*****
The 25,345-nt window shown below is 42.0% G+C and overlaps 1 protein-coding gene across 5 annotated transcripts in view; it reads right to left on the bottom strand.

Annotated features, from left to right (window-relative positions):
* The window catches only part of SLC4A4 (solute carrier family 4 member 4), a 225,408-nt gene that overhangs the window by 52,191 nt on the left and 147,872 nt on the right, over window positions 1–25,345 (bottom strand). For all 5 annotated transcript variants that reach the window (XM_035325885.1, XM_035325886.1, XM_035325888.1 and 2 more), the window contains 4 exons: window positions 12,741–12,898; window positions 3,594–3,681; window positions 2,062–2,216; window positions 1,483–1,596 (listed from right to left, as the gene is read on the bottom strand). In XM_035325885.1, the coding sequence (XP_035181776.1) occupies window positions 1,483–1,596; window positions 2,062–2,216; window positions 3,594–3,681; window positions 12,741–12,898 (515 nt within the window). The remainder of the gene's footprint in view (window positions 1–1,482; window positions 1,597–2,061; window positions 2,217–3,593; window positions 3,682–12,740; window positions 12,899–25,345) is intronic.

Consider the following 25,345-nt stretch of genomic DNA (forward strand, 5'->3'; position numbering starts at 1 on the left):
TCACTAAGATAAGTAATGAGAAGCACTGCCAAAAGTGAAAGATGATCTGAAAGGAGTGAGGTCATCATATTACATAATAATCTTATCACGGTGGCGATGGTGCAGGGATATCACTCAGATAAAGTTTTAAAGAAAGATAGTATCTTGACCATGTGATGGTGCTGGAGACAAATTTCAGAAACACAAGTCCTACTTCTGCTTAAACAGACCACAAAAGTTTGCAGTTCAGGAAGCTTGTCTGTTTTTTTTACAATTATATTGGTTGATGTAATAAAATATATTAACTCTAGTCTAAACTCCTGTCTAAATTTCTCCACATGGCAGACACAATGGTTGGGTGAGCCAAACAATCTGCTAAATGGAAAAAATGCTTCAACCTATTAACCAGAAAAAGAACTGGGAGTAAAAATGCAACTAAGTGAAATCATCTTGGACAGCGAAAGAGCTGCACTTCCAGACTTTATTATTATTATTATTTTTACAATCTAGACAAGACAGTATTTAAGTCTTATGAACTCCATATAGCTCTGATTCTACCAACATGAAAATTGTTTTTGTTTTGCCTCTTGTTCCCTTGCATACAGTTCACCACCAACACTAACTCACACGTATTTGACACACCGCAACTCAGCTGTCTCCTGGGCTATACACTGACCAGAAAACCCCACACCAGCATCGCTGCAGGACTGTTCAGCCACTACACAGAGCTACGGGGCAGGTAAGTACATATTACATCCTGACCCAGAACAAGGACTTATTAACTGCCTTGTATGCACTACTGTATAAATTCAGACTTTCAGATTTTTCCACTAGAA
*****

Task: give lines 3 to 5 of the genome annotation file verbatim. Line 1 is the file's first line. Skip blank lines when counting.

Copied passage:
* The window catches only part of SLC4A4 (solute carrier family 4 member 4), a 225,408-nt gene that overhangs the window by 52,191 nt on the left and 147,872 nt on the right, over window positions 1–25,345 (bottom strand). For all 5 annotated transcript variants that reach the window (XM_035325885.1, XM_035325886.1, XM_035325888.1 and 2 more), the window contains 4 exons: window positions 12,741–12,898; window positions 3,594–3,681; window positions 2,062–2,216; window positions 1,483–1,596 (listed from right to left, as the gene is read on the bottom strand). In XM_035325885.1, the coding sequence (XP_035181776.1) occupies window positions 1,483–1,596; window positions 2,062–2,216; window positions 3,594–3,681; window positions 12,741–12,898 (515 nt within the window). The remainder of the gene's footprint in view (window positions 1–1,482; window positions 1,597–2,061; window positions 2,217–3,593; window positions 3,682–12,740; window positions 12,899–25,345) is intronic.

Consider the following 25,345-nt stretch of genomic DNA (forward strand, 5'->3'; position numbering starts at 1 on the left):
TCACTAAGATAAGTAATGAGAAGCACTGCCAAAAGTGAAAGATGATCTGAAAGGAGTGAGGTCATCATATTACATAATAATCTTATCACGGTGGCGATGGTGCAGGGATATCACTCAGATAAAGTTTTAAAGAAAGATAGTATCTTGACCATGTGATGGTGCTGGAGACAAATTTCAGAAACACAAGTCCTACTTCTGCTTAAACAGACCACAAAAGTTTGCAGTTCAGGAAGCTTGTCTGTTTTTTTTACAATTATATTGGTTGATGTAATAAAATATATTAACTCTAGTCTAAACTCCTGTCTAAATTTCTCCACATGGCAGACACAATGGTTGGGTGAGCCAAACAATCTGCTAAATGGAAAAAATGCTTCAACCTATTAACCAGAAAAAGAACTGGGAGTAAAAATGCAACTAAGTGAAATCATCTTGGACAGCGAAAGAGCTGCACTTCCAGACTTTATTATTATTATTATTTTTACAATCTAGACAAGACAGTATTTAAGTCTTATGAACTCCATATAGCTCTGATTCTACCAACATGAAAATTGTTTTTGTTTTGCCTCTTGTTCCCTTGCATACAGTTCACCACCAACACTAACTCACACGTATTTGACACACCGCAACTCAGCTGTCTCCTGGGCTATACACTGACCAGAAAACCCCACACCAGCATCGCTGCAGGACTGTTCAGCCACTACACAGAGCTACGGGGCAGGTAAGTACATATTACATCCTGACCCAGAACAAGGACTTATTAACTGCCTTGTATGCACTACTGTATAAATTCAGACTTTCAGATTTTTCCACTAGAA